Women as a social class
Introduction Undoubtedly, one of the main challenges to the mainstream sociology of the family has come from the body of writing associated with the Women's Liberation or radical feminist movements. This challenge is both direct and indirect; it is direct in that most of the authors under this, admittedly general, umbrella spend some time in attacking the functionalist bias in family studies and the way in which this forms part of a patriarchal ideology, and indirect in that all programmes for the liberation of women explicitly involve a radical attack on, or at least a sharp questioning of, the institutions of marriage and the family. These movements, therefore, raise sharply the possibility that the family is not to be seen merely as a universal 'given' or as a cultural necessity but as something that can be actively and critically evaluated, acted upon and changed or abolished. It is this explicit linking of theoretical analysis and active practice that distinguishes most of the current feminist writings from most earlier texts, including the influential The Second Sex.l
The incorporation of these new feminist writings into a book on the sociology of the family might be offensive to some feminists. In the first place it might be argued that, just as it is impossible for a white person to write about the 'black experience' so too it is impossible for a man to write about the experience of being a woman. In the second place, it might be taken as an example of 'repressive tolerance' to treat these writings, which are often basically manifestos for revolutionary change rather than scholarly texts, as merely a source of 'ideas'. It is for the reader to judge whether these criticisms are valid or not. For my part I feel that the dangers in ignoring these writings are greater than the dangers involved in treating them seriously. Furthermore, it is to be hoped that this chapter in some modest way will serve as a corrective to the 'sexist' bias in much 134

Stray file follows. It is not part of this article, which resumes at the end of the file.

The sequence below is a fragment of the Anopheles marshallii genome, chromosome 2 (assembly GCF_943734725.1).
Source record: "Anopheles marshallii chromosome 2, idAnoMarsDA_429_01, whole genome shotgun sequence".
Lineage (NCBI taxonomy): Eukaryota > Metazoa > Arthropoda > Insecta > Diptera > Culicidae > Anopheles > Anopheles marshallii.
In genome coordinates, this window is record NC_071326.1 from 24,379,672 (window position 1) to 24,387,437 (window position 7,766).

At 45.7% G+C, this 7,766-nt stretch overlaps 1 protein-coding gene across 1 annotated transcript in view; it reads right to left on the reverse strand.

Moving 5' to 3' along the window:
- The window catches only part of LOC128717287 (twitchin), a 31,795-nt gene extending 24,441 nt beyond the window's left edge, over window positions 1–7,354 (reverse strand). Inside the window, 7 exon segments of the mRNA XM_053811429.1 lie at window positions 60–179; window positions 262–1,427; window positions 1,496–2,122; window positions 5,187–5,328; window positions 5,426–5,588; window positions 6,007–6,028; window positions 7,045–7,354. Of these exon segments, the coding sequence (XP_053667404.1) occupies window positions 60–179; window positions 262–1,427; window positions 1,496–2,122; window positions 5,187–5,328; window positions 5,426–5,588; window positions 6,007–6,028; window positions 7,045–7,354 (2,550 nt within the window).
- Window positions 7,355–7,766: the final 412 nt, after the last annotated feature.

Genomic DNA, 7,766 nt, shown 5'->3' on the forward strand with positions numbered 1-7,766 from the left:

writing, not merely in the sociology of the family, but in sociology generally. 2
The common approach to the study of men and women in society is through the use of the concept of 'role'. There have been two opposite consequences of this common usage. In the first place the concept 'role' implies some differentiation between culture and biology and hence serves to show the possibility of cultural variation and change. The role of a mother is to be distinguished from the biological fact of motherhood, the role of a father from that of fatherhood. There is no simple one-to-one relationship between male/female (biologically based distinction), man/woman (social roles) and masculine/feminine (cultural typifications of personality differences between men and women). To some extent, therefore, the role analysis serves potentially as a basis for freeing men and women from a purely biological determination of their positions in society.